Has the latest issue of Charlie Hebdo reached our sleepy backwater?
Has anyone managed to secure their own personal copy from local stores in town? Part of me would like to think Linnets are up to speed with current fashions and political awareness and part of me would prefer that our little world wasn’t contaminated by the ugliness that has been meted out to France as a result of its content.
The airwaves have been swamped by people airing their opinions as to the rights and wrongs of publishing cartoons that mock religious beliefs and whether you care enough to express an opinion there is no doubt that these cartoons achieved their ultimate goal which was to insult others.
However, strongly you feel about what has happened in France and the threat to justice and ‘free speech’ personified in the form of a terrorist assault, it plainly wasn’t unexpected and, having agreed to an offer of protection from security services, I suggest these cartoonists knew they were playing with fire.
Now this comic and its snappy little sound bite “Je suis Charlie” has reached iconic status overnight and possession of the title, artfully displayed on coffee tables, will automatically imbue you with an aura of sophistication and identify you as a libertarian and a fearless supporter of free speech in every form.
Free speech is something most people say they believe in but does that mean there are no limits?
Insulting another’s religious faith may represent an expression of free speech and maybe we should all buy the book and wear the T- shirt. Is nothing beyond mockery? Those who state categorically that Charlie Hebdo’s raison-d’être was legitimate and the ultimate expression of a free society might like to consider where the boundaries lie!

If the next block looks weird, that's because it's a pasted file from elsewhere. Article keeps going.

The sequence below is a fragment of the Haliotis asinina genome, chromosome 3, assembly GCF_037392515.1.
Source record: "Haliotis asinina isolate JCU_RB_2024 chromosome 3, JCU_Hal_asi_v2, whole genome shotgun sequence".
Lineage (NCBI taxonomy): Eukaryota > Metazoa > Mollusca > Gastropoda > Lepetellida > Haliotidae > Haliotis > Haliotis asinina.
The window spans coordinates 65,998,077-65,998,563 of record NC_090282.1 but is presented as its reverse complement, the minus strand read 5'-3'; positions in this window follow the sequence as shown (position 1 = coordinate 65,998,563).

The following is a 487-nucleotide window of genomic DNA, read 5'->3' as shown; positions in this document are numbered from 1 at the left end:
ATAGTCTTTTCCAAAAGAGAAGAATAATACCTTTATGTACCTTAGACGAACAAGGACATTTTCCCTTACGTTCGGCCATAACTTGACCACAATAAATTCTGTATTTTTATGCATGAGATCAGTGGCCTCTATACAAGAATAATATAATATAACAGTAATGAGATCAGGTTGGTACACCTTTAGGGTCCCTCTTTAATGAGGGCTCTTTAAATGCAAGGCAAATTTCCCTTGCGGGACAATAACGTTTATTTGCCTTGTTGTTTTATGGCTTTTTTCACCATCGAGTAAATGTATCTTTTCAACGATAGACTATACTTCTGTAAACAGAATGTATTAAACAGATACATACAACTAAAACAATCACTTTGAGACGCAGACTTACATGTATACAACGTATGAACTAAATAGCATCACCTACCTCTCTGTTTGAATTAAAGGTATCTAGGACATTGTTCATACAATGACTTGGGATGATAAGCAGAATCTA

Should we be free to cackle with laughter at Holocaust cartoons or comics depicting children with cancer? Could magazines heartlessly depicting these topics also be considered great and unassailable examples of a free unfettered society?
There are limits and we all know what they are!
However, free speech and the notion of a private thought or conversation is under attack from somewhere much closer to home.
Our own Government is preparing further legislation enabling their spooks to have ever freer access to your private emails and phone conversations and to make sure that every key stroke and internet search is captured.
They are using the spurious argument that there is a pressing need to do this to keep you safe in your beds while the apparently dozy terrorists creeping amongst us blithely continue to tweet their tweets to each other, utterly oblivious to the fact that they’re being monitored.
Slaughtering the writers of a controversial satirical magazine may well have represented an assault on the concept of free speech but the latest attack on our privacy from our own Government is probably going to prove to be 10 times more dangerous and the effects will continue long after Charlie Hebdo has been consigned to the green bin!
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